Defending champions start strongly, end with a fizzle
Both Djokovic and Muguruza started the tournament well. They looked in good form, hit the ball well even while looking patchy in some instances. But on the whole, much better than what they had shown for themselves in the recent past. Muguruza reached the fourth round where she lost to Mladenovic and to the Parisian crowd which cheered for her a year back. For Djokovic, last year was one of relief as he finally ended his slump at the one elusive Grand Slam, but fast-forward a year, he walked out of Suzanne-Lenglen Court, with his head bowed and thumped out by Dominic Thiem.
Should Big Four move to Big Five?
Over the course of many years, the big four have been Murray, Djokovic, Federer and Nadal. They win a large proportion of the Grand Slams but should that list be extended to five by bringing in Wawrinka? Sure he lost in the final on Sunday and rather easily so but then again, losing to Nadal at French Open is nothing to be embarrassed about. His run of staying unbeaten at Grand Slams is gone but over the past two weeks, he showed plenty of force and drive which was in full display in the win over Murray.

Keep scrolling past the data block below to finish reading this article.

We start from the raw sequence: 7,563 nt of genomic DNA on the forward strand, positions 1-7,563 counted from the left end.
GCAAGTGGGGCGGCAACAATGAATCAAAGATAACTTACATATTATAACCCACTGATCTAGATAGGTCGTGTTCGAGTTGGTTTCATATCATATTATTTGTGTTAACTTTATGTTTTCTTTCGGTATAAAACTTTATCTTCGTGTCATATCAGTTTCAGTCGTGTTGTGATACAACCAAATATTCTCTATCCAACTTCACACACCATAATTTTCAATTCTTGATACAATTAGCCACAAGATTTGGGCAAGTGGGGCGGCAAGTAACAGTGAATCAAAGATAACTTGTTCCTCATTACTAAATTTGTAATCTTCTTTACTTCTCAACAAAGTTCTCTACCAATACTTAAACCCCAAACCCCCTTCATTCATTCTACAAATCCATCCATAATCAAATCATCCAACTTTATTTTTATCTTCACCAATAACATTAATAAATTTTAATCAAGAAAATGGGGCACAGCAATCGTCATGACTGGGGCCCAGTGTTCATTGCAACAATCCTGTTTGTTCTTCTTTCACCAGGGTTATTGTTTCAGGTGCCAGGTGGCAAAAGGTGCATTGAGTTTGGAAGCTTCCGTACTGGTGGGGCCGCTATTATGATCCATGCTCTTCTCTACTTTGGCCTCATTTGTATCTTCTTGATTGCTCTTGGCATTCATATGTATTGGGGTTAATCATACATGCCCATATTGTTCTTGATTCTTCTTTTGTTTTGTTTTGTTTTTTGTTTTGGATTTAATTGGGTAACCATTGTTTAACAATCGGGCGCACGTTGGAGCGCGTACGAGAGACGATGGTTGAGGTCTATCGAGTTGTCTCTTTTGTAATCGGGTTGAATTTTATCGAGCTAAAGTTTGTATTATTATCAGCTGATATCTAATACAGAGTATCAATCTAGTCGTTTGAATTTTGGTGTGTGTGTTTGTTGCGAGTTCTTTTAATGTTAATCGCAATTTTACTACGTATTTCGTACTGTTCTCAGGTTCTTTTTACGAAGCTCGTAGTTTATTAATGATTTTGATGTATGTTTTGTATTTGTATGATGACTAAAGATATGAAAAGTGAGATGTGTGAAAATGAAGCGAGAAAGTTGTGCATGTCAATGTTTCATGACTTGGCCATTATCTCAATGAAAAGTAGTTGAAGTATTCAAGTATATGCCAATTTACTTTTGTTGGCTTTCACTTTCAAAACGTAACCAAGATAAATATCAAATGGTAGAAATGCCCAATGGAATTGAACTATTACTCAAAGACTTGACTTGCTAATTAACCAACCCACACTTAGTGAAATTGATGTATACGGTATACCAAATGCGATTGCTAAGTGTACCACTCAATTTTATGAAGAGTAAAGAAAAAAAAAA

Svitolina undone by what she did best
Elina Svitolina had won the most number of tournaments this year and the most number of points. She stood top of the year-ending WTA Finals and was considered an outside hope for the women’s title. The Ukranian came back from set down to beat Pirokova and then more dramatically Martic. Then against Halep, she led 6-3, 5-1 and was on the verge of reaching the semi-final but just under an hour later, she leaves the court after losing 6-3, 6-7, 0-6. This when she had beaten Martic by coming back from 2-5, 0-30 just a round prior. Oh the twist of fate!